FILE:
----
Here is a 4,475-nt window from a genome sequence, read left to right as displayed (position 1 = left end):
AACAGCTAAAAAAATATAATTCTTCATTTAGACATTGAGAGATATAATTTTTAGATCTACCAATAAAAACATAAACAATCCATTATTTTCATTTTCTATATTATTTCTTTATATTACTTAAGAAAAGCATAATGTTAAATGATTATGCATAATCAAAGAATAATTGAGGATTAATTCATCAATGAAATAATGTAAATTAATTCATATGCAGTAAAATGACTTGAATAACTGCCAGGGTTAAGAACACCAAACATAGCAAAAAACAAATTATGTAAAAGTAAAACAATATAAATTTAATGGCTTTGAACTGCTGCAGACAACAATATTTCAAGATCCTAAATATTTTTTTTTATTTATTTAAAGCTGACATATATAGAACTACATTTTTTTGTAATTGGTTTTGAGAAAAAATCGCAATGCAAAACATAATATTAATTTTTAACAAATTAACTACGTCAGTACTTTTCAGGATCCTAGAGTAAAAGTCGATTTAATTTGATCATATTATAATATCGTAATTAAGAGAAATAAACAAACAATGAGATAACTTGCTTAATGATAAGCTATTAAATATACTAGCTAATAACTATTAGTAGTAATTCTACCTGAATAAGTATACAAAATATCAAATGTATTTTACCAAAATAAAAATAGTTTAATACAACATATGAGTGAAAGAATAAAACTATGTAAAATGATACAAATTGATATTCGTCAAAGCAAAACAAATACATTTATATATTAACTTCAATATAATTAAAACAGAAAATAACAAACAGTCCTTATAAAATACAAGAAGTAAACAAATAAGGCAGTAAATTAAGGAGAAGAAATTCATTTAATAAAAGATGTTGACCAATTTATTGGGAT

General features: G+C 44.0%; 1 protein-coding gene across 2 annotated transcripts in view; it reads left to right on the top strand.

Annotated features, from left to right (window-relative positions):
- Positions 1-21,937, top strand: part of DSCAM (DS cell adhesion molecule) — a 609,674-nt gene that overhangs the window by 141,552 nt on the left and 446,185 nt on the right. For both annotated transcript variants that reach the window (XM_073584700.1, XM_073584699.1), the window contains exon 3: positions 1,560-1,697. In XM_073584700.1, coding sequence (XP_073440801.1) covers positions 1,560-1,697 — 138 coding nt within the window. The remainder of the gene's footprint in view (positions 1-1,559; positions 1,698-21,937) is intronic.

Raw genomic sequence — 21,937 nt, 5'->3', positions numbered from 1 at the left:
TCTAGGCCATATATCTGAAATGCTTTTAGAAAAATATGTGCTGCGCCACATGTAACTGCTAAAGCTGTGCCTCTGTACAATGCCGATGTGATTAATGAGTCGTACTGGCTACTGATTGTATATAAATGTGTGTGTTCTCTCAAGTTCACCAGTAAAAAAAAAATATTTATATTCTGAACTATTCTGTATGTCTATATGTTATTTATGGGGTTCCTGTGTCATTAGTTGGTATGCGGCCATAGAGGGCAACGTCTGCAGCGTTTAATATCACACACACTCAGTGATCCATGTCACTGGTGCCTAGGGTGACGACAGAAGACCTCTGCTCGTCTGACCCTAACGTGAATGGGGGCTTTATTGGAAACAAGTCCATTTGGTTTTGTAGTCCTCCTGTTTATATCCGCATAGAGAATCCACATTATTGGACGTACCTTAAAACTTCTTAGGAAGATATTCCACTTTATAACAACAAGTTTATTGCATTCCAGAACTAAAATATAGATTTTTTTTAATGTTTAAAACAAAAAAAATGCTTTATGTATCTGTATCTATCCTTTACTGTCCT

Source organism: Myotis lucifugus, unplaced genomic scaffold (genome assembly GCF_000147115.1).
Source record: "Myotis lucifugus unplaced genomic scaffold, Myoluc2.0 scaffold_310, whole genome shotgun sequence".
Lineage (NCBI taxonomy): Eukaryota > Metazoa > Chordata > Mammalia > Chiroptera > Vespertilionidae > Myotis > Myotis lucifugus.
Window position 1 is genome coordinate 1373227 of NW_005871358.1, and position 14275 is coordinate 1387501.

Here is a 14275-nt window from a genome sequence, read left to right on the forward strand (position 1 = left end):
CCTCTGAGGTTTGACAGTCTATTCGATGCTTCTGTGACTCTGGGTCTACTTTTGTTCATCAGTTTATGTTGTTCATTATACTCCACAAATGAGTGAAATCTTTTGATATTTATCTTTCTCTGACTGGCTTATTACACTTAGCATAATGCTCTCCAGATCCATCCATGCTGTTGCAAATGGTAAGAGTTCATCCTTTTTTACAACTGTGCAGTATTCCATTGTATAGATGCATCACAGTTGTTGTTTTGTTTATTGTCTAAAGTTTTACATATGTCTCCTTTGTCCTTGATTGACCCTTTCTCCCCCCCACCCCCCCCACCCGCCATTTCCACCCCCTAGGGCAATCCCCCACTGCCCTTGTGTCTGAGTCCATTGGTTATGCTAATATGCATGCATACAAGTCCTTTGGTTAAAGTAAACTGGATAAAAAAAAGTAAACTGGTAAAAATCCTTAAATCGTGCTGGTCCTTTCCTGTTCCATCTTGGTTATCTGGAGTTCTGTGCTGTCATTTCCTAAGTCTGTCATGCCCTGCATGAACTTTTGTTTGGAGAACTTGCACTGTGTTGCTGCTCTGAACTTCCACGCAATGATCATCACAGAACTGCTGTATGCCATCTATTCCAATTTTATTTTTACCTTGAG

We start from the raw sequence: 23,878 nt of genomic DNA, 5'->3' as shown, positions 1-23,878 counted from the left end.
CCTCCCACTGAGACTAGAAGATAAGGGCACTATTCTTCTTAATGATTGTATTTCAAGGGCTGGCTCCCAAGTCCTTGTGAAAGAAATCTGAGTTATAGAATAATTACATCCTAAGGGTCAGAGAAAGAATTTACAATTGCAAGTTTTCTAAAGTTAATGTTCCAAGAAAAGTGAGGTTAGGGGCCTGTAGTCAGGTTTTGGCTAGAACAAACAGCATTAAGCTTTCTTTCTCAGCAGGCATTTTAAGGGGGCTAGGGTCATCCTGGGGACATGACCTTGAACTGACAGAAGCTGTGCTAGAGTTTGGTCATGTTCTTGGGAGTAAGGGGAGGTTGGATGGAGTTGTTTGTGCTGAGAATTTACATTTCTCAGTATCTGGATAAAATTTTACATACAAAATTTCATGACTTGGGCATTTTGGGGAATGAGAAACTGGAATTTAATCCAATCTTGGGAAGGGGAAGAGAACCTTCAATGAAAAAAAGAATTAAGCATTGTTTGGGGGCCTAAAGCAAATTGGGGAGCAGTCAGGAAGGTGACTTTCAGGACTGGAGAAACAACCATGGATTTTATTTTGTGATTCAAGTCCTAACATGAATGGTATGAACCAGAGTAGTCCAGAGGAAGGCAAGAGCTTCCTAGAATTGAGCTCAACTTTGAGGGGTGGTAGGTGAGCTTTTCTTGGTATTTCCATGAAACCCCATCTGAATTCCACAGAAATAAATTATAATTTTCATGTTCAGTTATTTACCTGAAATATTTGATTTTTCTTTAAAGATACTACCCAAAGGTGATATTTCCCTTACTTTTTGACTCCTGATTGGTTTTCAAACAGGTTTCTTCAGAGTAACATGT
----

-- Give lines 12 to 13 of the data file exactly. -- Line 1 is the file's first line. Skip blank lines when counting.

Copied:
Here is a 14275-nt window from a genome sequence, read left to right on the forward strand (position 1 = left end):
CCTCTGAGGTTTGACAGTCTATTCGATGCTTCTGTGACTCTGGGTCTACTTTTGTTCATCAGTTTATGTTGTTCATTATACTCCACAAATGAGTGAAATCTTTTGATATTTATCTTTCTCTGACTGGCTTATTACACTTAGCATAATGCTCTCCAGATCCATCCATGCTGTTGCAAATGGTAAGAGTTCATCCTTTTTTACAACTGTGCAGTATTCCATTGTATAGATGCATCACAGTTGTTGTTTTGTTTATTGTCTAAAGTTTTACATATGTCTCCTTTGTCCTTGATTGACCCTTTCTCCCCCCCACCCCCCCCACCCGCCATTTCCACCCCCTAGGGCAATCCCCCACTGCCCTTGTGTCTGAGTCCATTGGTTATGCTAATATGCATGCATACAAGTCCTTTGGTTAAAGTAAACTGGATAAAAAAAAGTAAACTGGTAAAAATCCTTAAATCGTGCTGGTCCTTTCCTGTTCCATCTTGGTTATCTGGAGTTCTGTGCTGTCATTTCCTAAGTCTGTCATGCCCTGCATGAACTTTTGTTTGGAGAACTTGCACTGTGTTGCTGCTCTGAACTTCCACGCAATGATCATCACAGAACTGCTGTATGCCATCTATTCCAATTTTATTTTTACCTTGAG